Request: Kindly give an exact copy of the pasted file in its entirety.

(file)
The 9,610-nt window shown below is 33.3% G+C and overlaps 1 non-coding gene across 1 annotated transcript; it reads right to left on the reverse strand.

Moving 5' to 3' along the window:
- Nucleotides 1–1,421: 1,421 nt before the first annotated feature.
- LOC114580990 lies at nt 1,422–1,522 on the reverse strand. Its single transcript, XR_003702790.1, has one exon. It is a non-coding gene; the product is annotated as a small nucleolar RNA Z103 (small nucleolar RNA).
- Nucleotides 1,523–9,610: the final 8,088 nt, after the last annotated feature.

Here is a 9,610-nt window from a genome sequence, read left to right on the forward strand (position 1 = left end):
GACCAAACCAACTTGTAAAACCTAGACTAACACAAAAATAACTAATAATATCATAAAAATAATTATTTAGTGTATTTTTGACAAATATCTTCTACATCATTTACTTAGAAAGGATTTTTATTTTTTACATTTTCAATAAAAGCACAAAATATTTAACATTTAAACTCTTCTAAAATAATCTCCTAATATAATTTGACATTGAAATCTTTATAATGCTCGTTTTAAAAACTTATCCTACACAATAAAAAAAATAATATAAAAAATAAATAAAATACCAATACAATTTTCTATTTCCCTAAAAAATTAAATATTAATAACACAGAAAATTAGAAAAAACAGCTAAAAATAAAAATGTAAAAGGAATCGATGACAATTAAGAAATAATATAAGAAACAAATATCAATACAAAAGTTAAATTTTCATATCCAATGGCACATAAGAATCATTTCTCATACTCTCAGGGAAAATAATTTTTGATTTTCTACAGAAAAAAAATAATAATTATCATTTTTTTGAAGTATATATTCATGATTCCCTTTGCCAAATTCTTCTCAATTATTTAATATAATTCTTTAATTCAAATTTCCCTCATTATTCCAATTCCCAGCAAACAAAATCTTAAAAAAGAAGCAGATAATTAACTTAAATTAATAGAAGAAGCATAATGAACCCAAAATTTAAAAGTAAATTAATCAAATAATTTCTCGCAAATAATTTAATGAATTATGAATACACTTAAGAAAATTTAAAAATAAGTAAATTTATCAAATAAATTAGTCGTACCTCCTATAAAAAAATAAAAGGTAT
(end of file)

The 9,610-nt window shown below is 33.3% G+C and overlaps 1 non-coding gene across 1 annotated transcript; it reads right to left on the reverse strand.

Moving 5' to 3' along the window:
- Nucleotides 1–1,421: 1,421 nt before the first annotated feature.
- LOC114580990 lies at nt 1,422–1,522 on the reverse strand. Its single transcript, XR_003702790.1, has one exon. It is a non-coding gene; the product is annotated as a small nucleolar RNA Z103 (small nucleolar RNA).
- Nucleotides 1,523–9,610: the final 8,088 nt, after the last annotated feature.

Here is a 9,610-nt window from a genome sequence, read left to right on the forward strand (position 1 = left end):
GACCAAACCAACTTGTAAAACCTAGACTAACACAAAAATAACTAATAATATCATAAAAATAATTATTTAGTGTATTTTTGACAAATATCTTCTACATCATTTACTTAGAAAGGATTTTTATTTTTTACATTTTCAATAAAAGCACAAAATATTTAACATTTAAACTCTTCTAAAATAATCTCCTAATATAATTTGACATTGAAATCTTTATAATGCTCGTTTTAAAAACTTATCCTACACAATAAAAAAAATAATATAAAAAATAAATAAAATACCAATACAATTTTCTATTTCCCTAAAAAATTAAATATTAATAACACAGAAAATTAGAAAAAACAGCTAAAAATAAAAATGTAAAAGGAATCGATGACAATTAAGAAATAATATAAGAAACAAATATCAATACAAAAGTTAAATTTTCATATCCAATGGCACATAAGAATCATTTCTCATACTCTCAGGGAAAATAATTTTTGATTTTCTACAGAAAAAAAATAATAATTATCATTTTTTTGAAGTATATATTCATGATTCCCTTTGCCAAATTCTTCTCAATTATTTAATATAATTCTTTAATTCAAATTTCCCTCATTATTCCAATTCCCAGCAAACAAAATCTTAAAAAAGAAGCAGATAATTAACTTAAATTAATAGAAGAAGCATAATGAACCCAAAATTTAAAAGTAAATTAATCAAATAATTTCTCGCAAATAATTTAATGAATTATGAATACACTTAAGAAAATTTAAAAATAAGTAAATTTATCAAATAAATTAGTCGTACCTCCTATAAAAAAATAAAAGGTAT